Further tightening from the Federal Reserve could weigh down the U.S. economy next year, warns Peter Boockvar, chief market analyst at The Lindsey Group.
"The Fed only has to move a little bit to have a broader ripple effect," he told CNBC.
"I think the immediate impact has been the rising cost in capital for corporate America. The Fed's only raised 25 basis points this year, but high-yield spreads have widened by about 250 basis points. Even investment-grade [yield spreads] have widened by about 100-plus," he said.
"A 25-basis-point rate hike has translated into much greater increases in the cost of capital for many companies," he said.
"This is a credit-driven economy as we know, so that rise in the cost of capital is going to have an impact, whether that's on company expansion plans, or whether that's on stock buyback plans."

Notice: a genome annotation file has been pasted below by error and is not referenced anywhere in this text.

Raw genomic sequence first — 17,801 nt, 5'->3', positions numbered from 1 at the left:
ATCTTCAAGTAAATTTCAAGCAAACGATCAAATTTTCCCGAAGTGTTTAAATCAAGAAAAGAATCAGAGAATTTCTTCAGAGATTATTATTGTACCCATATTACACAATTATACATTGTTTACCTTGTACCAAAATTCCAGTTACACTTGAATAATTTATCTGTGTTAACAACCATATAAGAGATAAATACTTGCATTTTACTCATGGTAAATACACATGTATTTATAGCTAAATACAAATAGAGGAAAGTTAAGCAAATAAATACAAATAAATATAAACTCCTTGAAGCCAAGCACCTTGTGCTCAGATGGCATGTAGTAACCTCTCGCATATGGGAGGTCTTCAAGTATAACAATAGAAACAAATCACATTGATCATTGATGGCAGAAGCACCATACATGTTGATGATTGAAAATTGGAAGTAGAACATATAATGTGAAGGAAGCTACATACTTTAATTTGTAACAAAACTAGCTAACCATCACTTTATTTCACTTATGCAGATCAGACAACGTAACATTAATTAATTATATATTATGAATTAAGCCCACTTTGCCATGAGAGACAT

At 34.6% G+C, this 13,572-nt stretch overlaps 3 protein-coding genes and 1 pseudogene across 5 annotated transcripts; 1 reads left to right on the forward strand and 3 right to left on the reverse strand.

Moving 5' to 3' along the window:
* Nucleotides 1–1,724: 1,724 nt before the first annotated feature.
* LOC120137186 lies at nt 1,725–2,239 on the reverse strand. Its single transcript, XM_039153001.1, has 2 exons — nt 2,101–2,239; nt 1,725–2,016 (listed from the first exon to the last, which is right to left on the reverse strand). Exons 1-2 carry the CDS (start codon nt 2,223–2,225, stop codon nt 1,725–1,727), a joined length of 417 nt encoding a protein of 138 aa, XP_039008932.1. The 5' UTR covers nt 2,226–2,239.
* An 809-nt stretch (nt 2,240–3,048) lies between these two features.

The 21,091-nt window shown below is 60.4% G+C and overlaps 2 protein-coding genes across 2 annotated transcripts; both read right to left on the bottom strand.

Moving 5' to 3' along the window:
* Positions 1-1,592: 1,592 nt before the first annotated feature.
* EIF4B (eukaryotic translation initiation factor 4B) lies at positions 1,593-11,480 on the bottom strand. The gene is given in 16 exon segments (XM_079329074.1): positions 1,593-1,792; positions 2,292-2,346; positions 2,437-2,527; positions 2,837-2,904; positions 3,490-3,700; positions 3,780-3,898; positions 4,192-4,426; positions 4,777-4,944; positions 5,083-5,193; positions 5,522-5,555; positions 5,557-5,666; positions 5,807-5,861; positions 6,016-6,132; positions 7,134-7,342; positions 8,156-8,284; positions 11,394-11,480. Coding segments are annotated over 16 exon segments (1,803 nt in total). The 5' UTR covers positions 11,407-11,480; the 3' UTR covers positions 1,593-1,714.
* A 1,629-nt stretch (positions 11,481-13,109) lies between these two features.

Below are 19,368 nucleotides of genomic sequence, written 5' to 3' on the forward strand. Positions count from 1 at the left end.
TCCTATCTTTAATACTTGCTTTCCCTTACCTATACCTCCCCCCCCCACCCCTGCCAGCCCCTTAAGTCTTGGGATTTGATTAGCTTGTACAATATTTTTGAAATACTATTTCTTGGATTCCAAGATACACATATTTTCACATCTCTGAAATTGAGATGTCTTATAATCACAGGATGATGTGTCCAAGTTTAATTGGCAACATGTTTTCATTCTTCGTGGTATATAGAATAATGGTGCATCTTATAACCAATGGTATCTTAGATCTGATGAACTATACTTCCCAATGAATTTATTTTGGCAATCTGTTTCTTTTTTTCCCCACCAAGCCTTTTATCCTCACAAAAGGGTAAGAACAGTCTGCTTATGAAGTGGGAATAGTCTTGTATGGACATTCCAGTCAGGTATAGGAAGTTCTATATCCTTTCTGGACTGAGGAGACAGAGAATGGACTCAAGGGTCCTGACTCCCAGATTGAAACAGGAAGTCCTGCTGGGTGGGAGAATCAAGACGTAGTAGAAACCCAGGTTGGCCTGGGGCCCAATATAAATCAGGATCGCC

Boockvar isn't the only one to warn about the Fed's influence over an unstable economy.
"A big point is being lost in buzz of the holidays, end-of-year excitement and the market’s hubbub over the start of the first Federal Reserve policy tightening campaign in more than a decade: America's economy is stalling," The Fiscal Times
If the trend continues, stocks could weaken in the new year, the Times warns.
"It's likely that financial markets will grow increasingly concerned about the Fed's more aggressive rate hike forecast for 2016, which calls for four 0.25 percent hikes, while futures are pricing in between two and three hikes," writes Anthony Mirhaydari.
"A faster rate of Fed tightening could very well result in further economic weakness at a time of vulnerability."
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